This course will introduce students to the language and culture of German-speaking countries focusing on the language competencies particularly relevant for oral communication in everyday situations. By the end of the semester students will be able to speak about themselves; ask basic questions; share basic information about their families and relatives; speak about their studies; speak about objects relevant to everyday situations; speak about the weather; express likes and dislikes.
Prerequisite: 01:470:101, 01:470:102, or placement test
The first semester of Intermediate German further develops students' German language skills with an emphasis on conversation and composition based on everyday situations, aspects of culture, contemporary German short stories, and review of major grammatical points. Students will strengthen their listening, reading, and writing skills, as well as cultural competency by discussing a variety of cultural topics and themes in the German-speaking world, including personal and community life, media, travel, and art. Fulfills SAS core goal AH q.
The second semester of Intermediate German further expands German language skills with an emphasis on conversation and composition. Students will strengthen their listening, reading, and writing skills, as well as cultural competency by discussing a variety of cultural topics and themes in the German-speaking world, including traditions and celebrations, science and technology, nature and the environment, economy and the job market, and history and society. Fulfills SAS core goal AH q.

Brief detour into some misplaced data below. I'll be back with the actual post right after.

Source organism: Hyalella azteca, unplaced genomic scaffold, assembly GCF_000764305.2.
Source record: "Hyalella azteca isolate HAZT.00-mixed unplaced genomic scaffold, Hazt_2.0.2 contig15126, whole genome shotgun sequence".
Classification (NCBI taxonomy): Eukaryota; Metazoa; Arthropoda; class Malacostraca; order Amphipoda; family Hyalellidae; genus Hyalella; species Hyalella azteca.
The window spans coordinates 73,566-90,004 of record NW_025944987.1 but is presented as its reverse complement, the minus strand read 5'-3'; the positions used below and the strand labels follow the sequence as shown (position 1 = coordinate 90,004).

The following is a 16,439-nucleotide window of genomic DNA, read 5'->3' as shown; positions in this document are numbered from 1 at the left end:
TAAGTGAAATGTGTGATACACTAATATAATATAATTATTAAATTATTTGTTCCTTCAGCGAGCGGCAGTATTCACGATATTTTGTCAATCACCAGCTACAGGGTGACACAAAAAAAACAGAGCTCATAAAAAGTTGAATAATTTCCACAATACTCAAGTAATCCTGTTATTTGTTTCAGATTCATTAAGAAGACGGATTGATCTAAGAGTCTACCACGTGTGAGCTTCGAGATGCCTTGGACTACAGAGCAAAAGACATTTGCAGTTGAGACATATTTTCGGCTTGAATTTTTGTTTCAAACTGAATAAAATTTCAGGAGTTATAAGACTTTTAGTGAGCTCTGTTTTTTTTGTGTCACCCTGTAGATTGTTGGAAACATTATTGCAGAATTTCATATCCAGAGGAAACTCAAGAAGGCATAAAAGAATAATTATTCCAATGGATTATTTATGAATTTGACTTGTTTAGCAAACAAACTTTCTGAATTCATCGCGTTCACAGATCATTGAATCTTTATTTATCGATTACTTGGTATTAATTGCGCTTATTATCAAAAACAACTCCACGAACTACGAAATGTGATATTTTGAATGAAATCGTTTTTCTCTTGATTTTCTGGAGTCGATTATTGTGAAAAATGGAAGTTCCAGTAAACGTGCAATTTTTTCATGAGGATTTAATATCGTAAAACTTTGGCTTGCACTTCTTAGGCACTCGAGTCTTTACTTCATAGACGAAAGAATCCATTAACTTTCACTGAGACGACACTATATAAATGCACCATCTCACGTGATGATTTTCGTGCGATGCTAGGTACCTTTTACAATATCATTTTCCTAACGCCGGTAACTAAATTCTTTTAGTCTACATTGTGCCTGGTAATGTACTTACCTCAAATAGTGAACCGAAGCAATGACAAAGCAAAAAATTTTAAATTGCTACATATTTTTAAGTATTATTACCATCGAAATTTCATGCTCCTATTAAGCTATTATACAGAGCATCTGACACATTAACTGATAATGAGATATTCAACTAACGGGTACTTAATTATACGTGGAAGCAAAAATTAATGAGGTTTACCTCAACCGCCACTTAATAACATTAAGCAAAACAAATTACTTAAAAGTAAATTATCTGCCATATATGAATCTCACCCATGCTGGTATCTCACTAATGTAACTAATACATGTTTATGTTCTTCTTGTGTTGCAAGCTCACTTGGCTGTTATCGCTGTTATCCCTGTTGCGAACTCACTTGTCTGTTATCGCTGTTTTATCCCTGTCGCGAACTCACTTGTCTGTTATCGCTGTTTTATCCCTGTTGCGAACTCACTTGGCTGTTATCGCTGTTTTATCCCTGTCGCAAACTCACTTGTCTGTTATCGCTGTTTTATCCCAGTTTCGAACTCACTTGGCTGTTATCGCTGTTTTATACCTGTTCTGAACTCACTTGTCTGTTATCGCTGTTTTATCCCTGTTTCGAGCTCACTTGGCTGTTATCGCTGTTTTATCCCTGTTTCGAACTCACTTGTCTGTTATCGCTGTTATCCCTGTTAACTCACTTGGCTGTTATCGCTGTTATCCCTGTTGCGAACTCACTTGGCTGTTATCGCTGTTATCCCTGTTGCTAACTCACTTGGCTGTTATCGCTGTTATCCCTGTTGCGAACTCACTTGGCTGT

Advanced German I
TTh4 1:10-2:30pm, AB 1252
Prerequisite: 01:470:132 or placement test
This course is designed to further students' overall German language proficiency at an advanced level. Students read authentic texts from a variety of media and genre with a thematic focus. Students work on increasing active and passive vocabulary and perfecting sentence structure in oral and written communication. The course includes intensive work on idiomatic vocabulary, sentence structure, and patterns of expression, to enable students to discuss a variety of complex topics with increasing ease and confidence.